Talking at conferences looks like an absolute breeze, but is it? No. It’s stressful, nerving, requires a lot of planning and sometimes things go wrong. Here’s some thoughts and feelings for those wanting to see what it’s actually like to speak from my perspective.
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Before my first official conference talk, I actually spoke at a smaller meetup to get my debut out the way on actually talking to other humans. I arrived at the meetup in London, setup my things, people came into the room, I was really excited, a little nervous I guess. I was introduced to the audience as some guy who enjoys Angular, and I then went to the front, with a microphone and my slides projected up on the wall.
About 15 minutes in, I started getting bad pain in my ribcage, I was trying to pinpoint the issue whilst delivering my content. Then I realised that my lungs were over-inflated. I was apparently so nervous, that my body decided to take a massively deep breath and not let me relax. I tried to override the fact my body had decided to go against me and panic, and I took a brief moment to breathe out very slowly and relax as much as possible. From that moment on, the pain obviously went as I’d decided to let myself actually breathe, and I found the talk much more enjoyable.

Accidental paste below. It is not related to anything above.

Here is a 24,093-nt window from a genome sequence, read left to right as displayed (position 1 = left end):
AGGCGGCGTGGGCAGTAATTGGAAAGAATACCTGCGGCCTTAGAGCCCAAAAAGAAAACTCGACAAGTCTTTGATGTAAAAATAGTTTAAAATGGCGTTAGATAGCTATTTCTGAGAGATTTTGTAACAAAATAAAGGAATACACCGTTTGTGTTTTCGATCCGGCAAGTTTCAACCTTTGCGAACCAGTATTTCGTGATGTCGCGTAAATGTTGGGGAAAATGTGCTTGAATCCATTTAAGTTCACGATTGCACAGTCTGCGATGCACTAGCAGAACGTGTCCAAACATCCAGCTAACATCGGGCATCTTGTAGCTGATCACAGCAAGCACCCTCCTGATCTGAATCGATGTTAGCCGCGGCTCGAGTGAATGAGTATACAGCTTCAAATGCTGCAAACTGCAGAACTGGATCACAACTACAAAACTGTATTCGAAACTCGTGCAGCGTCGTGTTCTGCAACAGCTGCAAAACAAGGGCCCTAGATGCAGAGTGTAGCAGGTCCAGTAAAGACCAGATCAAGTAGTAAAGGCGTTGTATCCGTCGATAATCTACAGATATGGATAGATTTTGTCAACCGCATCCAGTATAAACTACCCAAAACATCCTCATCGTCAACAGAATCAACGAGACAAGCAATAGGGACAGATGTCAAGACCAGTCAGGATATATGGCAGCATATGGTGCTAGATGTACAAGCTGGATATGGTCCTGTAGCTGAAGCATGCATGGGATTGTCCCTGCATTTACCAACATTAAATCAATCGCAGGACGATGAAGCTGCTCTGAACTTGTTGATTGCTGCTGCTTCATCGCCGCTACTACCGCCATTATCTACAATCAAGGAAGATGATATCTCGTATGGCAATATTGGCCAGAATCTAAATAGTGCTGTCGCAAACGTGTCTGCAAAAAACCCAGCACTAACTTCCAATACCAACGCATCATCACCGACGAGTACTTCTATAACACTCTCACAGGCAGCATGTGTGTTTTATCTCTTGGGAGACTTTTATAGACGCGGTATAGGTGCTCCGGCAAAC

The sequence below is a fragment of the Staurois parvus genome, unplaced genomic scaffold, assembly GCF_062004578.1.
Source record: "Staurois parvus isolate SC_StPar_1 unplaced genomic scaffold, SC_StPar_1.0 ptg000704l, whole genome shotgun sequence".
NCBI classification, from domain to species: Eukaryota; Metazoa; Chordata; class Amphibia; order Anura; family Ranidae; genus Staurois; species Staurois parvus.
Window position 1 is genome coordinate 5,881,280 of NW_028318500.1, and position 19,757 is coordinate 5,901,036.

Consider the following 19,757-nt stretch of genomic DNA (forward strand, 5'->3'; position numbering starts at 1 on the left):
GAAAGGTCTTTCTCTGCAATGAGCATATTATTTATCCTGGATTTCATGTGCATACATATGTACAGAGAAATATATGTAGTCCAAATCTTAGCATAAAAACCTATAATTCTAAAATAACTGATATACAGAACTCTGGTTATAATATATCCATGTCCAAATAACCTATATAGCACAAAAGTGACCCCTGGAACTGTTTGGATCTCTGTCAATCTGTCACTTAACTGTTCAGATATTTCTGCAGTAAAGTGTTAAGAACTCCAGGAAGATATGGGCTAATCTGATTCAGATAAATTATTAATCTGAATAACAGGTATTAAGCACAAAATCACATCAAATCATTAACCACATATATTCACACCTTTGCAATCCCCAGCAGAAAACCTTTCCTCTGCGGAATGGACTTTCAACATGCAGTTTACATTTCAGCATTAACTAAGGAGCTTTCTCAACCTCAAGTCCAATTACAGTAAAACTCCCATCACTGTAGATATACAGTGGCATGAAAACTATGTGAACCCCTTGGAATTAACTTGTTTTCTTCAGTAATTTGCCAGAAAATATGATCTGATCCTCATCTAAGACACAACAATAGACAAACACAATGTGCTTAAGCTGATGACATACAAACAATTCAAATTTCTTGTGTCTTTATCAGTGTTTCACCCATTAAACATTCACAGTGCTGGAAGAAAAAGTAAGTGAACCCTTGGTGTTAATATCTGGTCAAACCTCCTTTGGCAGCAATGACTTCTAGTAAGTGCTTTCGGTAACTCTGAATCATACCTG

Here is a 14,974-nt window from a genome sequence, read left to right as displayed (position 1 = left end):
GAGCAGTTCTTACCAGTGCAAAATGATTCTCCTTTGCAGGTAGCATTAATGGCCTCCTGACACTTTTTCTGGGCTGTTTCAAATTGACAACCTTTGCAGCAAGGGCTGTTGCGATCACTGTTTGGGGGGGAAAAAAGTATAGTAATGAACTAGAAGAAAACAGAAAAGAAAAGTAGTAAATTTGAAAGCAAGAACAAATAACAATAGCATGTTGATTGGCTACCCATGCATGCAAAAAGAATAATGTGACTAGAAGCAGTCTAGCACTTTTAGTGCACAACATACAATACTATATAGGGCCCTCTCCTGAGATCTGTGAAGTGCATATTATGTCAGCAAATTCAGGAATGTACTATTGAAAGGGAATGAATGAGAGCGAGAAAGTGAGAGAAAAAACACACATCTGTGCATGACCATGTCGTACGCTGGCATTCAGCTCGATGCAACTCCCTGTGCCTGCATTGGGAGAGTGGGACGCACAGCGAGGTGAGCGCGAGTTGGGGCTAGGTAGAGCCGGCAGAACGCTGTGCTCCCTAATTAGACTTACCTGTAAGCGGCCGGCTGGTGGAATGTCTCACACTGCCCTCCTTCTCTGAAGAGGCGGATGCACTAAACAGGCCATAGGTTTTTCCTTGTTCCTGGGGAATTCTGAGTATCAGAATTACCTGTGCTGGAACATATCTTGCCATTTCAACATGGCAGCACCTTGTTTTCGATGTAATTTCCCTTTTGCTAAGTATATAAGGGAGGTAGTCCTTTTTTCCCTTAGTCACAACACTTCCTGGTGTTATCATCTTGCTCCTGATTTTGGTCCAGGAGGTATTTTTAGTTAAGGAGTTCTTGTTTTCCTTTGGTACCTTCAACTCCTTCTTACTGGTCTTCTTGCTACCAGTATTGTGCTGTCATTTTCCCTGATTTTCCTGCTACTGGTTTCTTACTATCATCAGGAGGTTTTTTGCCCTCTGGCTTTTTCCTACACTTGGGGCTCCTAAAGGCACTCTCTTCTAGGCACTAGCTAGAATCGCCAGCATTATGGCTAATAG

It was really nerving, and my first ever talk. I look back at the slides now, and the way they’re put together and were presented were horrible, but we live and learn.
New slide decks
I really don’t like giving “new” talks, new slide decks make me really nervous. I hate to say this, and it probably goes against what every other speaker tells you to do:
- I don’t use speaker notes
- I don’t rehearse the talk end to end after I’ve written all the slides
I do, however, prep in my mind as I go long
- I “batch” rehearse, know the flow and know various things I can/will say on each slide
- I know the absolute reason for each slide’s purpose and how it ties into the story/flow
The key for me is to remember what I’m going to say on each slide, so each slide has absolute flow. I enjoy keeping things very raw and conversational like, have a pretty great memory and know what I’m going to say on each slide. I . I wouldn’t enjoy reciting words from a list. If you know your content you don’t need notes – that’s my view. Plus I usually find rehearsing a talk is 100% different to actually delivering one on stage – so I find rehearsing a waste of time. I ensure the flow is right and estimate the time it’ll take me to deliver it. My best guess I finished 25 seconds before the end of my talk – perfect. One last year I went over by 10 minutes (sorry).